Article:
The Banyan Tree Spirits

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  • Title: The Banyan Tree Spirits: Using Photography to Commune with the Natural World
  • Author(s): Robert J Beck, Jill Beck
  • Publisher: Common Ground Research Networks
  • Collection: Common Ground Research Networks
  • Series: Religion in Society
  • Journal Title: The International Journal of Religion and Spirituality in Society
  • Keywords: Art, Religion, Spiritual Development
  • Volume: 8
  • Issue: 1
  • Year: 2018
  • ISSN: 2154-8633 (Print)
  • ISSN: 2154-8641 (Online)
  • DOI: https://doi.org/10.18848/2154-8633/CGP/v08i01/13-29
  • Citation: Beck, Robert J, and Jill Beck. 2018. "The Banyan Tree Spirits: Using Photography to Commune with the Natural World." The International Journal of Religion and Spirituality in Society 8 (1): 13-29. doi:10.18848/2154-8633/CGP/v08i01/13-29.
  • Extent: 17 pages

Abstract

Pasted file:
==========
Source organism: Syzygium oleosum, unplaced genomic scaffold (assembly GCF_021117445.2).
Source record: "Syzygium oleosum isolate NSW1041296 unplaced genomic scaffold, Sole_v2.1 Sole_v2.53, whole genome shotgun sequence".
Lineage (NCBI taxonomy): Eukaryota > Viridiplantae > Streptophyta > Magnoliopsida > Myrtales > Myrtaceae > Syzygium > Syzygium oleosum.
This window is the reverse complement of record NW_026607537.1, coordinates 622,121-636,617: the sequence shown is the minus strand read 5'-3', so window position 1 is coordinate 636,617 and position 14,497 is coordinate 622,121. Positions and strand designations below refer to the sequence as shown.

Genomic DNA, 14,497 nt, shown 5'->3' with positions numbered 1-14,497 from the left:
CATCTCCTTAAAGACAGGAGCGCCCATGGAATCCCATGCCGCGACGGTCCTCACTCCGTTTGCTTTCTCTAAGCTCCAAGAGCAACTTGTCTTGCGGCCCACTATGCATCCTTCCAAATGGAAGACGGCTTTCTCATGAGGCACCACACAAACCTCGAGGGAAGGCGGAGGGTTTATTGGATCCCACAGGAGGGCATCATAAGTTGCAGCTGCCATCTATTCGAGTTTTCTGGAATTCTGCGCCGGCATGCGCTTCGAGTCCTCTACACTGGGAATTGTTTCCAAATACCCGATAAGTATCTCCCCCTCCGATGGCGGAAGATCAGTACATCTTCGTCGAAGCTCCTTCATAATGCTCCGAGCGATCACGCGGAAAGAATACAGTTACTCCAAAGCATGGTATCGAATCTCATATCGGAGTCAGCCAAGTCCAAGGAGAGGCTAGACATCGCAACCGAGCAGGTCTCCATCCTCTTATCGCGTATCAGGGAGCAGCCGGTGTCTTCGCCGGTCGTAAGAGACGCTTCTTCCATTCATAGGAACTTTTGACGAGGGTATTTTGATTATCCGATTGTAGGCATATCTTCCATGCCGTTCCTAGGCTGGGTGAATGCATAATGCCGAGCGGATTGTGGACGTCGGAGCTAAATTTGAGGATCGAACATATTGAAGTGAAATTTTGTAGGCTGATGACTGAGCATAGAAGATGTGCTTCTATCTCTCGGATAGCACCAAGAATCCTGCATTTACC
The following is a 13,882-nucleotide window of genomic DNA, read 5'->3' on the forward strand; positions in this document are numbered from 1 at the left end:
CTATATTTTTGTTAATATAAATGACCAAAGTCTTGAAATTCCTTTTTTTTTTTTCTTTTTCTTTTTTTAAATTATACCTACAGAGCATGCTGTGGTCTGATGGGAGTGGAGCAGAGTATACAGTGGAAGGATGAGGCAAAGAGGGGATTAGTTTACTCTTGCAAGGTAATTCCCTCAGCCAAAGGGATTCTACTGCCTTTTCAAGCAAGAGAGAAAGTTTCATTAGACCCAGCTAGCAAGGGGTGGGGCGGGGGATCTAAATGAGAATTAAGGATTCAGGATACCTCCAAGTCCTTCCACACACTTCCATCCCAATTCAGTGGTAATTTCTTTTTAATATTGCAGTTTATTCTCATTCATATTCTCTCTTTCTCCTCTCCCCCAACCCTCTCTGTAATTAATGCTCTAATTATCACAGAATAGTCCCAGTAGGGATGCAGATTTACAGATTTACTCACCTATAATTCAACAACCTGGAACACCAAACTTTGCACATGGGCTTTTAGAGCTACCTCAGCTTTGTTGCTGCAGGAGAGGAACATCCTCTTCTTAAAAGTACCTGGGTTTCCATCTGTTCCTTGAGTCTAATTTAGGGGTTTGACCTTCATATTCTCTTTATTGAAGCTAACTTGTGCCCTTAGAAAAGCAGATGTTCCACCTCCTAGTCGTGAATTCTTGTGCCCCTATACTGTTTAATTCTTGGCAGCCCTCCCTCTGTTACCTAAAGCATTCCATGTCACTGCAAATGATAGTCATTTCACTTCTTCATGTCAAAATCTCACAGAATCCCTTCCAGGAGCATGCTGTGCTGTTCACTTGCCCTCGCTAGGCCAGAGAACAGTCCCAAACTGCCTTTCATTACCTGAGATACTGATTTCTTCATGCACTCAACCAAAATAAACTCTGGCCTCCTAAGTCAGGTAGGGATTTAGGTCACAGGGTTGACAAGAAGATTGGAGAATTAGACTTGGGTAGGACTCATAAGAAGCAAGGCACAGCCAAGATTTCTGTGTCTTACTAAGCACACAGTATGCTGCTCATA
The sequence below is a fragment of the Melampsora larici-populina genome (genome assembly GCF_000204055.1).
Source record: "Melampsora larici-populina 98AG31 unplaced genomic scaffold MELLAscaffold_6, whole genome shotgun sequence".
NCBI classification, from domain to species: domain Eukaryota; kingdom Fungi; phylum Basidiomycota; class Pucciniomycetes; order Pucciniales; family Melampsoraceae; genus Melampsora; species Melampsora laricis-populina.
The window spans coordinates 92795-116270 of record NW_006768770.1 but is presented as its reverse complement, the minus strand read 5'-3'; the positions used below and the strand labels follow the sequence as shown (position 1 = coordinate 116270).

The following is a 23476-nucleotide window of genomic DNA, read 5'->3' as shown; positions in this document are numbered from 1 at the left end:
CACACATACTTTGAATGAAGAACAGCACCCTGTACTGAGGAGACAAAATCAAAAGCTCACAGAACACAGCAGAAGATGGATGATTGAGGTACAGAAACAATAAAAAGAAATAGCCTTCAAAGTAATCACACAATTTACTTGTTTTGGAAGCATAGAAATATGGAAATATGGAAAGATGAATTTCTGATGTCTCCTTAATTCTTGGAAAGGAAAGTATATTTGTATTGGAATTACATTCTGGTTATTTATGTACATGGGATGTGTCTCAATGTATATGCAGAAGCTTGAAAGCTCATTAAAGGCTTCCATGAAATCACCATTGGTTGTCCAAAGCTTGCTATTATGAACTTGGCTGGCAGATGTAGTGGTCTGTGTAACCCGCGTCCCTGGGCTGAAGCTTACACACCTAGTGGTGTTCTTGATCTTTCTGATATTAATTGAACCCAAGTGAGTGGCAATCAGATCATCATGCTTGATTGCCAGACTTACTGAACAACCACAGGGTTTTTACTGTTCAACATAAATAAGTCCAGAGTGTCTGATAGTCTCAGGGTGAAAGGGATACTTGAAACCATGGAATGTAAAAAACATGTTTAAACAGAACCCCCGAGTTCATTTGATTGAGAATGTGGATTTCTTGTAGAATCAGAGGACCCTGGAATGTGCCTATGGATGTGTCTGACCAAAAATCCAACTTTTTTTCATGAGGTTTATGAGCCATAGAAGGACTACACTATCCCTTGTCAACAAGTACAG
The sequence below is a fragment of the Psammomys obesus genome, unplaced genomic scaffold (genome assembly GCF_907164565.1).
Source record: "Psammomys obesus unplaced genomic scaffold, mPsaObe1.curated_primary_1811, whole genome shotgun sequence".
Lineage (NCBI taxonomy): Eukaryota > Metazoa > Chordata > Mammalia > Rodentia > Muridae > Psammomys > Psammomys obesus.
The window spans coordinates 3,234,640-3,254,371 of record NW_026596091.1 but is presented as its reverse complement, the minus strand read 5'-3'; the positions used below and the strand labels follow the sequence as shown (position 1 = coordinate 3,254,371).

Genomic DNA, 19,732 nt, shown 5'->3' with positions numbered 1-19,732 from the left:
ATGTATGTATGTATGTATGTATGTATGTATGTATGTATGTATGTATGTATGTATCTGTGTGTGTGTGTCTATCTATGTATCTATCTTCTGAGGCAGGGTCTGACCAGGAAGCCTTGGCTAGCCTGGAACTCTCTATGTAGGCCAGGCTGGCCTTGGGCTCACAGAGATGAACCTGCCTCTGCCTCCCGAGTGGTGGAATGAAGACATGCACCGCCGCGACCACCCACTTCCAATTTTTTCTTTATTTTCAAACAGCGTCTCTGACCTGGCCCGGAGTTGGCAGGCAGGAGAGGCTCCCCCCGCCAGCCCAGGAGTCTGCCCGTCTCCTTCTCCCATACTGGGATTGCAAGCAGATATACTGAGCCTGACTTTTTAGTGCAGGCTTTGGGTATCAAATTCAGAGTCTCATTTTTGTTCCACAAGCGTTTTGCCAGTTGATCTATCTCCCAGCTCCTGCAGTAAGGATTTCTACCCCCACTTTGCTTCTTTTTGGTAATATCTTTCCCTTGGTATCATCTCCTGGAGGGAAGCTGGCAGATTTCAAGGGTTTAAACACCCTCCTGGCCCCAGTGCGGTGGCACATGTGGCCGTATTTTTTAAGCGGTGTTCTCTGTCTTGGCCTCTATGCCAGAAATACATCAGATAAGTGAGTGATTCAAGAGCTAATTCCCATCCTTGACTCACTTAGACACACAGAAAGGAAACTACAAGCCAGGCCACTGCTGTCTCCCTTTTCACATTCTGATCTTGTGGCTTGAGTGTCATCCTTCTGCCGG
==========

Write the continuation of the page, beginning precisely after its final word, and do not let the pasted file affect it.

Symbolizing immortality and diversity, banyans are the national spiritual trees of India and Indonesia. We photographed apparent human figures embedded in banyans that served as evidence for questions concerning the origins of religion in archaic peoples and the use of art as a means of personal spiritual development. Two primary questions guided this inquiry. First, did the appearance of human forms in the banyans serve archaic peoples as a source of spirituality and religious belief? In this study, the photographs were treated as “sacred objects” for exploring possible phenomena and states of consciousness through which archaic peoples may have developed religious beliefs. Second, how can art be used to commune with nature for personal spiritual development? This study involved our suspension of disbelief in the supernatural, aesthetic criticism of each photograph, and provisional identification of the categories of spirits they might represent, including fertility and procreation, death, wisdom, and mythological animals. We compared our understanding of the identity of these deities with Hindu beliefs about the banyan, notably their depiction of gods as embedded in the trees, just as our photographs portrayed. We developed a relationship with the spirits that gave rise to spontaneous dialogues that were enlightening and stimulated our spiritual self-development. Our research motivated us to support and sustain the life of banyan trees and the protection of nature in general.